Who's REALLY Looking For Big Broadcast Hits?

Short-form programming? Cable-like niche, or “dark” programming? Forget it -- at least at Fox Television Group, according to new  senior executives Dana Walden and Gary Newman.

"We're not looking to do smaller, dark programming,"  Newman tellsThe Hollywood Reporter.  "We're looking to have big, broad commercial hits." Fox hopes its upcoming drama about the music industry, “Empire” gets to that level.

Mind you, they aren’t the first TV executives with this plan. CBS has been following it successfully for years, and has been the number-one network in terms of prime-time viewers for a long time.

NBC recently decided to look in this direction as well. Think of “The Sound of Music." Family entertainment is also doing well at Hallmark, whose past holiday season was its best yet.



Still the days of new TV comedies or drama sustaining 20 million-plus viewers will be hard to come by. “Big Bang” may get 20 million viewers a week. But what else? NFL? Even some of those high-flying football numbers have taken a dip.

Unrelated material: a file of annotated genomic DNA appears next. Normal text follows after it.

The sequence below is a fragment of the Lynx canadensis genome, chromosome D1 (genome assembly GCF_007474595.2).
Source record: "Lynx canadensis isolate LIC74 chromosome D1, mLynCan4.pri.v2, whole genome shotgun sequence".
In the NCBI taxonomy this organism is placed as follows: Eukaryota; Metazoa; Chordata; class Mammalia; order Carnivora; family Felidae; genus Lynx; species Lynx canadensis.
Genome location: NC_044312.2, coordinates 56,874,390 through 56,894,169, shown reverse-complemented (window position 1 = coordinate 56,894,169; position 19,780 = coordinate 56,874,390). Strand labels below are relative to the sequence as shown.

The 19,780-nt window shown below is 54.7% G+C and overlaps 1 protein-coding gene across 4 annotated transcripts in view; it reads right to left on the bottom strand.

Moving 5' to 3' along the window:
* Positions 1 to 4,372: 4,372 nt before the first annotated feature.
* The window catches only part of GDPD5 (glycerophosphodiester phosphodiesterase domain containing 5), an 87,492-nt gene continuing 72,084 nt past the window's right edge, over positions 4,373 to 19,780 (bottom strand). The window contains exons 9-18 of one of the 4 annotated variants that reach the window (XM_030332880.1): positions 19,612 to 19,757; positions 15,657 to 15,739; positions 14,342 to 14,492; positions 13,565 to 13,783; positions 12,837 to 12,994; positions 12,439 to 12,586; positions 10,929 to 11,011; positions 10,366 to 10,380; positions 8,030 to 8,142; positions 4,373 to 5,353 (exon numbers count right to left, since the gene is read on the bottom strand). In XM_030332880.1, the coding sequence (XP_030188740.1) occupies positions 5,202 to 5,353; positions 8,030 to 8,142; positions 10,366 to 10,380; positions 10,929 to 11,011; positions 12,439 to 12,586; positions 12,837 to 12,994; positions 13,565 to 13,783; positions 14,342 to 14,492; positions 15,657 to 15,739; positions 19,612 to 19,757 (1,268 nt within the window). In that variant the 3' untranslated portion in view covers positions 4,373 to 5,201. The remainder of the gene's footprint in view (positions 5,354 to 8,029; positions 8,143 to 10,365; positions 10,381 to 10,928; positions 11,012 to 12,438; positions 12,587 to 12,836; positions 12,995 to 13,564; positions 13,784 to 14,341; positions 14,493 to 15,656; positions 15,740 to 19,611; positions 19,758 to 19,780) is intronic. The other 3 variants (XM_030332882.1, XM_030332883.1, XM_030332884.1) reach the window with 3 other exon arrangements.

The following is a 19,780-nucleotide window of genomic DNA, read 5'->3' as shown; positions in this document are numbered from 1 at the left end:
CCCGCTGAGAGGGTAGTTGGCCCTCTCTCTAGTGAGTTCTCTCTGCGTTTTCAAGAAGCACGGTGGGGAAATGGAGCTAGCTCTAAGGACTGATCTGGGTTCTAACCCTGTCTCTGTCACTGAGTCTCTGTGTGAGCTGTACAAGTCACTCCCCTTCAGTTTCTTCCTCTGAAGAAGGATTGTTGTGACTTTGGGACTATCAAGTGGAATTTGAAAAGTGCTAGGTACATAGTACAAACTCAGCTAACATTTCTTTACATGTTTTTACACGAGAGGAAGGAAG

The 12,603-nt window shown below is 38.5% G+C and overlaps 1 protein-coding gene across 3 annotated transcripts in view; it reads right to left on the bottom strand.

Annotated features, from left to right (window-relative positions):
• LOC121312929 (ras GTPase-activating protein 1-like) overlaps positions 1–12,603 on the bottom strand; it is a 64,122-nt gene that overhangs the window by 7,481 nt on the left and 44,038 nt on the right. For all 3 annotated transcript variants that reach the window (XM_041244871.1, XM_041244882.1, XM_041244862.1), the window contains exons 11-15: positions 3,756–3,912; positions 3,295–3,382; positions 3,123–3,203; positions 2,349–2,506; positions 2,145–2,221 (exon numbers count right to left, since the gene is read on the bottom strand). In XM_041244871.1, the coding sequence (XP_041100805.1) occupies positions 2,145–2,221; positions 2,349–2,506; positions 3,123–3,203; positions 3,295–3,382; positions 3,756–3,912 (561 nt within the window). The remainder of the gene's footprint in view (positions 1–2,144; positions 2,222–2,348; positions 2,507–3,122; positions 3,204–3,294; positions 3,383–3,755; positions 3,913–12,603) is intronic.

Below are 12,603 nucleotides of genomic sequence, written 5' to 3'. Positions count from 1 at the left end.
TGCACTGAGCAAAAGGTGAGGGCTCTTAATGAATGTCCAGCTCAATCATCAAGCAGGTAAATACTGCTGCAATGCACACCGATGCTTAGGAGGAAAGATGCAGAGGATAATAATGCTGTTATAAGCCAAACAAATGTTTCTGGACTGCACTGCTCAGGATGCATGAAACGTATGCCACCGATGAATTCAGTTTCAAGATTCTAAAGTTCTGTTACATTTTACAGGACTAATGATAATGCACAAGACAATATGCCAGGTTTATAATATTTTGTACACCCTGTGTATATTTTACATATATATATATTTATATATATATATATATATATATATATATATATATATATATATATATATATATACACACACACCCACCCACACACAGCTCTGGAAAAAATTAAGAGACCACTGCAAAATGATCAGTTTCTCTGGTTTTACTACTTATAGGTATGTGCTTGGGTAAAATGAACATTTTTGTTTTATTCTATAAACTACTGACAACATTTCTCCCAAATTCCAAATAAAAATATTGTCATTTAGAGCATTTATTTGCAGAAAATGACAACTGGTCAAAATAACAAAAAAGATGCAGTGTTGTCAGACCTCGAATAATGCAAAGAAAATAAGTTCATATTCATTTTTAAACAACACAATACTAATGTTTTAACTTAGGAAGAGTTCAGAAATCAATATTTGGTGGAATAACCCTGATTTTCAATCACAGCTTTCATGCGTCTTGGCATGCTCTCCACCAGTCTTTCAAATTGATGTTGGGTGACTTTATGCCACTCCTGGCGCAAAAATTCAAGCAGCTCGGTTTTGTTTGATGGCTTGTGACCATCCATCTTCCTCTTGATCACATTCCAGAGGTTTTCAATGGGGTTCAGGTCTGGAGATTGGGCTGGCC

Fox doesn’t want to go back to its former enior executive’s Kevin Reilly's affection for cable fare -- in particular those “dark” shows.  Still,  AMC’s “dark” “Walking Dead” is still the leader among 18-49 viewers -- for all of TV, cable and broadcast. Seems that’s the definition of being “broad” -- for some anyway.

Others would consider “The Sound of Music,” “Big Bang Theory” or “The Voice” as better examples of big commercial TV broadcast hits. Who wouldn’t want to make room for those shows?

1 comment about "Who's REALLY Looking For Big Broadcast Hits? ".
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  1. Leonard Zachary from T___n__, January 12, 2015 at 3:43 p.m.

    The decline in audience linear TV programming and the double digit growth of retransmission fees for that same content in a bundled payTV model do not add up.

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